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With Family & Friends On Hand, Kyrie Irving Acted Up And Delivered On Christmas Day

BOSTON (CBS) -- Christmas Day was a special one for Celtics guard Kyrie Irving.

It wasn't just that it was Christmas Day, which is pretty special to a lot of people. And it wasn't that the Celtics hosted a game on Christmas Day, which the storied franchise has done just once before.

Tuesday was a special day for Irving because he had the rare opportunity to showcase his skills in front of his extended family, with a slew of his uncles, aunts and close friends getting a chance to see him play live for the first time since he was a kid growing up in New Jersey. The C's guard did not disappoint either, dropping 40 points to lead Boston to a thrilling 121-114 overtime victory over the Philadelphia 76ers.

"I came into the locker room and said my family is here to watch me play," Irving said after the win. "I told my teammates, 'I've got like 20-plus people from my family here, so I'm acting up. Like you guys have no idea, I'm so excited.' I never really have a chance to have my family all in one place, or most of my family, for that matter. So, it means a lot to me."

Irving had a chance to show all his loved ones his arsenal with a 25-point performance during Sunday night's 119-103 win over the Charlotte Hornets in Boston. But he saved his biggest gifts for Tuesday night, hitting key shot after key shot while displaying his usual late-game heroics for the Celtics.

With Irving on the bench in the fourth quarter, the Celtics found themselves trialing by seven points after a furious run by the 76ers. That quickly changed after No. 11 checked back in, as Kyrie started a 10-3 Boston run with a difficult layup. The game went back-and-forth over the final five minutes, with another tough Irving layup giving the C's a 106-105 lead with 1:29 left.

But the goose wasn't even on the table at that point. After a feverish minute of action, a Wilson Chandler three gave the 76ers a 108-106 advantage with 36 seconds on the clock.

That's when Irving broke out a special move from his stocking. He was blanketed behind the arc by defensive stalwart Jimmy Butler, who wasn't about to give up a game-winning shot on Christmas Day. So Irving put on some nice dance moves to try and create space, eventually backing Butler down into the paint. He had enough space after a few more fancy dribbles and put up a fade away, receiving a wonderful Christmas gift by way of friendly bounce off the rim. The ball bounced up softly before coming down through the nylon, tying everything up at 108-08 with 20.9 seconds remaining.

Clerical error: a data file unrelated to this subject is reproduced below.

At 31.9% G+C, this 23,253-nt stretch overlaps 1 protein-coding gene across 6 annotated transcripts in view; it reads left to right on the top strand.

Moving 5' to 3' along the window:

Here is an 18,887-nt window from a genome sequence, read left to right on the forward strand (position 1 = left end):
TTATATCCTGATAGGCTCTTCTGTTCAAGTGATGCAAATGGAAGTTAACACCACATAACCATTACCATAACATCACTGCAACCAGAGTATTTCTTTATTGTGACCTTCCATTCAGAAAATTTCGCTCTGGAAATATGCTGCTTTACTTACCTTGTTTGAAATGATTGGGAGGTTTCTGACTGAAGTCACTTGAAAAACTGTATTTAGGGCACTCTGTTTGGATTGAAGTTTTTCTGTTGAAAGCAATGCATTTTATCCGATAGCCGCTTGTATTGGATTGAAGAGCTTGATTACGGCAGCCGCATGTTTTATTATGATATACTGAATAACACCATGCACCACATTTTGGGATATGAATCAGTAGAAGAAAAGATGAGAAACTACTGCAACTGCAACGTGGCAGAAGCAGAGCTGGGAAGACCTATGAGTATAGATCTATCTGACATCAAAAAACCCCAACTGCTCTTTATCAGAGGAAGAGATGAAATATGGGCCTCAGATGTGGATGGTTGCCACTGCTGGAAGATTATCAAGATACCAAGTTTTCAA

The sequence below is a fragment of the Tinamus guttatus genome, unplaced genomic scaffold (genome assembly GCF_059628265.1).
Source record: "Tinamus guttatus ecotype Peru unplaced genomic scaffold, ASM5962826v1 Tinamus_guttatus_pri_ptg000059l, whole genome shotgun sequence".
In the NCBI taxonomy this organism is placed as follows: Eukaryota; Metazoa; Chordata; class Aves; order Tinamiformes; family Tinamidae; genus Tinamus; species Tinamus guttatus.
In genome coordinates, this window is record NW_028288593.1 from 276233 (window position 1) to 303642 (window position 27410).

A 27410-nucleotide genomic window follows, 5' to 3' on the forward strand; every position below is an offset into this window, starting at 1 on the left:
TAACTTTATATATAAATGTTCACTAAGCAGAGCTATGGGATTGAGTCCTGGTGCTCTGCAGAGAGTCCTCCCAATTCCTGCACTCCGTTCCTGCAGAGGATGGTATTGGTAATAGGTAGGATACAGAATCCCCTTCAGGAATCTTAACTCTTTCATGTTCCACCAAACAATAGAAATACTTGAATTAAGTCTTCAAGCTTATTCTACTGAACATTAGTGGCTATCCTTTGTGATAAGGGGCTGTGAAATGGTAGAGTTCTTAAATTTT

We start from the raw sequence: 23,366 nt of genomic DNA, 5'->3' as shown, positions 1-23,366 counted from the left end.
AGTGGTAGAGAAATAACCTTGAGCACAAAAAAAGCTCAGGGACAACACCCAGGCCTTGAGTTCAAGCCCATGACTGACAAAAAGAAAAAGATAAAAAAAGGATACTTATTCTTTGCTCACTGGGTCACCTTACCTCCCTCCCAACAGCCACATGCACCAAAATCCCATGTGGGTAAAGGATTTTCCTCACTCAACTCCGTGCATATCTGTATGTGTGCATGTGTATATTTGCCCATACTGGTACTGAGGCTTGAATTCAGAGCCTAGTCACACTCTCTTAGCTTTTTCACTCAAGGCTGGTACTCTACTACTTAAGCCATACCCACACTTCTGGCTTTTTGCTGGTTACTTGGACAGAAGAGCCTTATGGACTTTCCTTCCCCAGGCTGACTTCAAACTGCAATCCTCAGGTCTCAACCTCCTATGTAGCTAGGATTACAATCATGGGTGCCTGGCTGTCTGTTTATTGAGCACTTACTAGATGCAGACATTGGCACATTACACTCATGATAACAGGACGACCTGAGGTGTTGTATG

The way Irving was going Tuesday night, his family, friends, fans, the 76ers and his Celtics teammates knew that shot was going to fall.

"I'm about used to it now," Boston forward Marcus Morris said of Irving's game-tying shot. "When he first came, it was crazy. But some of the [stuff] don't even surprise me no more with how often he does it. "I knew [it would go in]. I've seen it already. I've seen it a lot of times."

Philadelphia jumped out to a five point lead to open overtime and were up by two when Irving took over once again. This time he used his long-range attack, draining back-to-back three pointers over a 32-second span to give Boston a six-point advantage, 118-114, with 1:29 left.

The 76ers didn't have any answers after Irving canned his running pull-up from beyond the arc, going scoreless the rest of the way, and the Celtics walked off the floor with their second straight victory. At 20-13 on the season, Boston is now a game behind Philadelphia for the four-seed in the Eastern Conference standing.

Irving was masterful once again, hitting 17 of his 33 shots to go along with his 10 assists and six rebounds. It was the first 40-point, 10-assist showing of his career. He made clutch baskets when the Celtics needed them most, which really shouldn't be all too surprising anymore. He's made a career out of it, and even his Celtics teammates aren't phased by his clutch performances anymore.

But what made Tuesday so special for Irving was being able to do his thing -- rather, "act up" -- in front of his extended family for the first time in a long time.

"My sacrifice, not being around my family as much, not having the time to be invested with them. I'm glad I had this time, this moment for Christmas to spend it with them," said Irving.

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